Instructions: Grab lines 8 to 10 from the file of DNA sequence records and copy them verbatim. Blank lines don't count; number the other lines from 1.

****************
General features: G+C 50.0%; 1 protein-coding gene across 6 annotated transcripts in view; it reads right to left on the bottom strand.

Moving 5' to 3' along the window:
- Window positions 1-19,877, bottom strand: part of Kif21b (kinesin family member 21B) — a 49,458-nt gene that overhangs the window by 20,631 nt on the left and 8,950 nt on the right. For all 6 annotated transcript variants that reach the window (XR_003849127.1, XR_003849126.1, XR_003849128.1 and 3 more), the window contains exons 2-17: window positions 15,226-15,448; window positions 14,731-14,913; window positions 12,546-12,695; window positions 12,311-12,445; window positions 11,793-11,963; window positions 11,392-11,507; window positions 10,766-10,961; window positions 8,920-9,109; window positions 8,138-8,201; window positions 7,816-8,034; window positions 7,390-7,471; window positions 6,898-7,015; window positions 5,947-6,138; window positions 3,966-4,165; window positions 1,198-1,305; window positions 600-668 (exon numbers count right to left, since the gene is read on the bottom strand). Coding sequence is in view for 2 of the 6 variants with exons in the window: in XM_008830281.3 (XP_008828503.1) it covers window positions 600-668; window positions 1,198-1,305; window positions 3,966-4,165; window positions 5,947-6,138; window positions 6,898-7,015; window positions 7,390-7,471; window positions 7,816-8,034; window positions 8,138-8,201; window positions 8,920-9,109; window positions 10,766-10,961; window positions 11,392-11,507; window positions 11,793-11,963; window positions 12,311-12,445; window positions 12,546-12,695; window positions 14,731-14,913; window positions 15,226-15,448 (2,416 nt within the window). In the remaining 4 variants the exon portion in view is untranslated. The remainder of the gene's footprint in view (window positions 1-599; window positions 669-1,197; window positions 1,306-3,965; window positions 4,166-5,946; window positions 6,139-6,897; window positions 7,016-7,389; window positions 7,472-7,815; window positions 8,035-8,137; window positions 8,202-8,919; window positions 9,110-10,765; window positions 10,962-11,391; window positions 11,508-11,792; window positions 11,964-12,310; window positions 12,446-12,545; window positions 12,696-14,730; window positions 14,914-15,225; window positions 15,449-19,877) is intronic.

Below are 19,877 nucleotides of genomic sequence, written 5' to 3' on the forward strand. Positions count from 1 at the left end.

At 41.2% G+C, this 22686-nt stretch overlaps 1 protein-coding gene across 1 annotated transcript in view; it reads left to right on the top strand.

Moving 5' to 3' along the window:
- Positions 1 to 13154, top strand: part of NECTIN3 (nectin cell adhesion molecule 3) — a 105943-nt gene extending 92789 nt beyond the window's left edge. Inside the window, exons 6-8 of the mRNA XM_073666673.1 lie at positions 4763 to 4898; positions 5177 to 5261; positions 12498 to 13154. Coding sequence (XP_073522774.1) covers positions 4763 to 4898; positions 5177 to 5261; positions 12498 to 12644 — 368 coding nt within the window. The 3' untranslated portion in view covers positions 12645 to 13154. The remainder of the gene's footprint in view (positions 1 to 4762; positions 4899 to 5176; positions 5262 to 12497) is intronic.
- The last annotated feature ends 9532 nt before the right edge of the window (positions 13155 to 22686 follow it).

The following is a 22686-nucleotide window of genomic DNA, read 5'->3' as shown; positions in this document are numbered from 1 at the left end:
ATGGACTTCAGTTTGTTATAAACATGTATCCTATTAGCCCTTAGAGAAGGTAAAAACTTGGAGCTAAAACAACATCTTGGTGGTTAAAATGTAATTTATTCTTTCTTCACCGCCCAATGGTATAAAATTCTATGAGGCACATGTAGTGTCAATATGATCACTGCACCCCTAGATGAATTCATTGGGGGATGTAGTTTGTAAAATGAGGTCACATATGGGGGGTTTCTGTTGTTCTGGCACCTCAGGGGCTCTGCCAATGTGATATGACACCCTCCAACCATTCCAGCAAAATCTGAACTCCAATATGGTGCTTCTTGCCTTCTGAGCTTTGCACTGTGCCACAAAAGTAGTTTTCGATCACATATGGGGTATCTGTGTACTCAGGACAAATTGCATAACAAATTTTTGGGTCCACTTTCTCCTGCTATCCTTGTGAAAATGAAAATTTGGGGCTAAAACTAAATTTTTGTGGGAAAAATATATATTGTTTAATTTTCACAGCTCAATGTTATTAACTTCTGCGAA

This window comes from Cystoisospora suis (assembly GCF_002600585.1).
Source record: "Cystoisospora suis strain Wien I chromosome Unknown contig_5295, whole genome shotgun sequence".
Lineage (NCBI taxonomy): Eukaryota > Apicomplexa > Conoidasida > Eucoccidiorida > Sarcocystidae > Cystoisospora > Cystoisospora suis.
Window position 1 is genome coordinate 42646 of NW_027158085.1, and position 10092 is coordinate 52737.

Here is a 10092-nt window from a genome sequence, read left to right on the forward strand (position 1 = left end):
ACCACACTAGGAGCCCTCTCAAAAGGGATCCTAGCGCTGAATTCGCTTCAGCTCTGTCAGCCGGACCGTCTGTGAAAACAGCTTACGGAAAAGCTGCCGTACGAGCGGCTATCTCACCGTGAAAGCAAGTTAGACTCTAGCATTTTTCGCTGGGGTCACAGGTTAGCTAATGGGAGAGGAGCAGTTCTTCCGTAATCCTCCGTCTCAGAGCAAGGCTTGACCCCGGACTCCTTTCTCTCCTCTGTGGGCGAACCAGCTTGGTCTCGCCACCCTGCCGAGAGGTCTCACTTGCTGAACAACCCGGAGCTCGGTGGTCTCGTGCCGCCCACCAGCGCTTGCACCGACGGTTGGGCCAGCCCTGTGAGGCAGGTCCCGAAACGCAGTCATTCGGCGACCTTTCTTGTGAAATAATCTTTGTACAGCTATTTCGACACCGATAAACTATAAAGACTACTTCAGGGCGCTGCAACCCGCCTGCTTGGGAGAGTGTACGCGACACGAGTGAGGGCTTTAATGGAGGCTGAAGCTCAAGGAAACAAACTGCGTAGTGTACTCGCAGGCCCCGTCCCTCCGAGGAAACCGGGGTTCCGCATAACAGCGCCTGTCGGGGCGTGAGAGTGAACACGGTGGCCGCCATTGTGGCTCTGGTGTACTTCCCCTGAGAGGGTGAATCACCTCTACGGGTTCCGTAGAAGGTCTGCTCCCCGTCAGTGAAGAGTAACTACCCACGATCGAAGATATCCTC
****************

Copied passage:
- The last annotated feature ends 9532 nt before the right edge of the window (positions 13155 to 22686 follow it).

The following is a 22686-nucleotide window of genomic DNA, read 5'->3' as shown; positions in this document are numbered from 1 at the left end:
ATGGACTTCAGTTTGTTATAAACATGTATCCTATTAGCCCTTAGAGAAGGTAAAAACTTGGAGCTAAAACAACATCTTGGTGGTTAAAATGTAATTTATTCTTTCTTCACCGCCCAATGGTATAAAATTCTATGAGGCACATGTAGTGTCAATATGATCACTGCACCCCTAGATGAATTCATTGGGGGATGTAGTTTGTAAAATGAGGTCACATATGGGGGGTTTCTGTTGTTCTGGCACCTCAGGGGCTCTGCCAATGTGATATGACACCCTCCAACCATTCCAGCAAAATCTGAACTCCAATATGGTGCTTCTTGCCTTCTGAGCTTTGCACTGTGCCACAAAAGTAGTTTTCGATCACATATGGGGTATCTGTGTACTCAGGACAAATTGCATAACAAATTTTTGGGTCCACTTTCTCCTGCTATCCTTGTGAAAATGAAAATTTGGGGCTAAAACTAAATTTTTGTGGGAAAAATATATATTGTTTAATTTTCACAGCTCAATGTTATTAACTTCTGCGAA